Watching the action unfold in the Scores Tent, Padraig Harrington was not surprised. “Phil would refuse to hit him in the rough left because it would be weak,” he said. “Hitting him on the waterline isn’t weak – it’s the brave blow. OK, that didn’t happen, but he’s not going to back down. He’s going to hit the punches and lash out.

Harrington apparently exuded more confidence than Mickelson, who looked dizzy as he left the green.

“It’s just an example of the loss of the feel and the image of the photo,” he said afterwards. “I get a little nervous, a little quick from the top, and when that happens I shrink and end up flipping it over. So these two swings were more the product of not staying or keeping the feel and focus of the shot. So it’s just a little thing that I have to iron out.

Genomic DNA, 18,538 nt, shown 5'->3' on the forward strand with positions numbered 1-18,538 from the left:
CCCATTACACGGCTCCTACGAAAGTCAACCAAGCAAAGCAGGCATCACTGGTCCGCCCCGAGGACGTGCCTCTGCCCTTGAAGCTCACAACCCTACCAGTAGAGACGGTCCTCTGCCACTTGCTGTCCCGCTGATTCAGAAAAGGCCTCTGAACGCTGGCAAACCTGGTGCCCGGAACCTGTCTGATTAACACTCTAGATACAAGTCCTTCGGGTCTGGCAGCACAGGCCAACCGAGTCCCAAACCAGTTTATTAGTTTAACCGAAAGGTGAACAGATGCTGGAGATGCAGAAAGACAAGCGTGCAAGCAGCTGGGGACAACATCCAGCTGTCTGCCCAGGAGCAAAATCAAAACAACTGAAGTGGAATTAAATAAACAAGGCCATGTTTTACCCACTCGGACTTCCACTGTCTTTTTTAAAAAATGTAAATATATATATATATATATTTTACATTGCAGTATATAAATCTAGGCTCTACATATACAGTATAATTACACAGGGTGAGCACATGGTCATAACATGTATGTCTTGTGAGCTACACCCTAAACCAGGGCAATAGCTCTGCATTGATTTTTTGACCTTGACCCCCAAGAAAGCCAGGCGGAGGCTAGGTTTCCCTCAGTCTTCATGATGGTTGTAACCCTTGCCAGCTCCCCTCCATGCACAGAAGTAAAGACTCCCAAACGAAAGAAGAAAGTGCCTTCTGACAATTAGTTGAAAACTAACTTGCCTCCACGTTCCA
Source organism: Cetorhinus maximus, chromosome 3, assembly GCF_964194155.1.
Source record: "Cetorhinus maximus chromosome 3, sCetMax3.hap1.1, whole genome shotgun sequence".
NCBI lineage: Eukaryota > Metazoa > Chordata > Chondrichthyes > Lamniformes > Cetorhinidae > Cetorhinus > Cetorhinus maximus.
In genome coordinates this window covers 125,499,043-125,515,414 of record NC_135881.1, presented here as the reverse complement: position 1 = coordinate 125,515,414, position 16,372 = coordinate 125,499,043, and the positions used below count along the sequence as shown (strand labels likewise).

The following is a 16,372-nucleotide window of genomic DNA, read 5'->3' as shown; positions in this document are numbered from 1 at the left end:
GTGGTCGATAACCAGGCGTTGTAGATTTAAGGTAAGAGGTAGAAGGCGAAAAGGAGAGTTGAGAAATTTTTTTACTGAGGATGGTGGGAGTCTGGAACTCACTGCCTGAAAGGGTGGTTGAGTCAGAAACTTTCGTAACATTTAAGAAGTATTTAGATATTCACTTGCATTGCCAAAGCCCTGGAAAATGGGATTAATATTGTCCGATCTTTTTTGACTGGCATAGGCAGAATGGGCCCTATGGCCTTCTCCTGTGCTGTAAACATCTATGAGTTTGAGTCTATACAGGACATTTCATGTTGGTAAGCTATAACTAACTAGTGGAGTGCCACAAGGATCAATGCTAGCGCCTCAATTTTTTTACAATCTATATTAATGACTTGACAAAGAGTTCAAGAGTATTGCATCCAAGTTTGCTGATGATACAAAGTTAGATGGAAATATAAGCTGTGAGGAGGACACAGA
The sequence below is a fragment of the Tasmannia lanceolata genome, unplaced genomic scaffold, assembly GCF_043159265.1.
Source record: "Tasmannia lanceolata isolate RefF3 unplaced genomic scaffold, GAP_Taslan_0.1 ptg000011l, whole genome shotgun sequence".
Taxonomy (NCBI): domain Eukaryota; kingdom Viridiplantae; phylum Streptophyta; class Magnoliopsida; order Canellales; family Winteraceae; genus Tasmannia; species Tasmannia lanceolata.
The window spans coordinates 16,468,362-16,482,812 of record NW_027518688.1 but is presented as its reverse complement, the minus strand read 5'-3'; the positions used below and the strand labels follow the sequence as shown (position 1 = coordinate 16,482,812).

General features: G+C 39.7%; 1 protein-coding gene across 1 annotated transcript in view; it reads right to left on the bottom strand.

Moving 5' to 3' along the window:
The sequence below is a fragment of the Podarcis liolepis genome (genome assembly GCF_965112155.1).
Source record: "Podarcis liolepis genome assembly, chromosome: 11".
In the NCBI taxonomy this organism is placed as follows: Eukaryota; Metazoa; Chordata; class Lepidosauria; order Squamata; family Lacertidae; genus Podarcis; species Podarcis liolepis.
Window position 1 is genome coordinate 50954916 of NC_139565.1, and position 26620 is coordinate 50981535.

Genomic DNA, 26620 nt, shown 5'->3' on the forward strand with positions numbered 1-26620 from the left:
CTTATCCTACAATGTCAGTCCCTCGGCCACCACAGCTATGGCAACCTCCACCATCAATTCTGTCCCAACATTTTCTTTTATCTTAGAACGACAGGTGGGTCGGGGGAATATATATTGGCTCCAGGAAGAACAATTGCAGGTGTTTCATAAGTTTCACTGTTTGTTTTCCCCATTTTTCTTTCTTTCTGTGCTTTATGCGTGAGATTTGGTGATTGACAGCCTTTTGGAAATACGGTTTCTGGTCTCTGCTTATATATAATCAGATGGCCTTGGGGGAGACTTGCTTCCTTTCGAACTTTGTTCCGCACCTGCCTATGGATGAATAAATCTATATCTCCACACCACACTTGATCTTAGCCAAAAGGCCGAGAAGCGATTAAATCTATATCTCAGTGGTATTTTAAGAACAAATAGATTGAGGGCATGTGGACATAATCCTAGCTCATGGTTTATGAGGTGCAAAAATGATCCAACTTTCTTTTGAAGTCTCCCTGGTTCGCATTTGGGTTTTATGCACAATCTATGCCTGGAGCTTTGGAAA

Said Oosthuizen, “Phil hit two bad tee shots and cost him three shots. Other than that, he played wonderfully.

Mickelson posted five straight starts to close, but he almost blew his tee shot on 16 on the range and had to bend into a 5-footer on the last to maintain his narrow lead. Speaking to the media afterwards, it was clear that shooting (and lack of focus) on 13 had shaken his confidence, as he knew. He tried to stop the presser early but was called back by one last question. “The last one,” he said, “because I don’t have much daylight.”

A minute later, at 7:35 p.m., he put on his glove as he walked to the shooting range, where Caddy / Brother Tim and swing coach Andrew Getson were already waiting. They used the badge on Getson’s yellow thong to investigate Mickelson’s fairway wood face and ended up swapping the head. “It just got shabby over there,” he said. Then he tore 2-wood after 2-wood, five, 10, 20 of them, the giant dashboard spewing bullet speed numbers (170 mph) and carry distance (270 yards).

Mickelson moved quickly, efficiently, swaying with conviction. In the fading daylight, with the scope almost to himself, he had a clear picture, okay. It was from him holding the Wanamaker Trophy.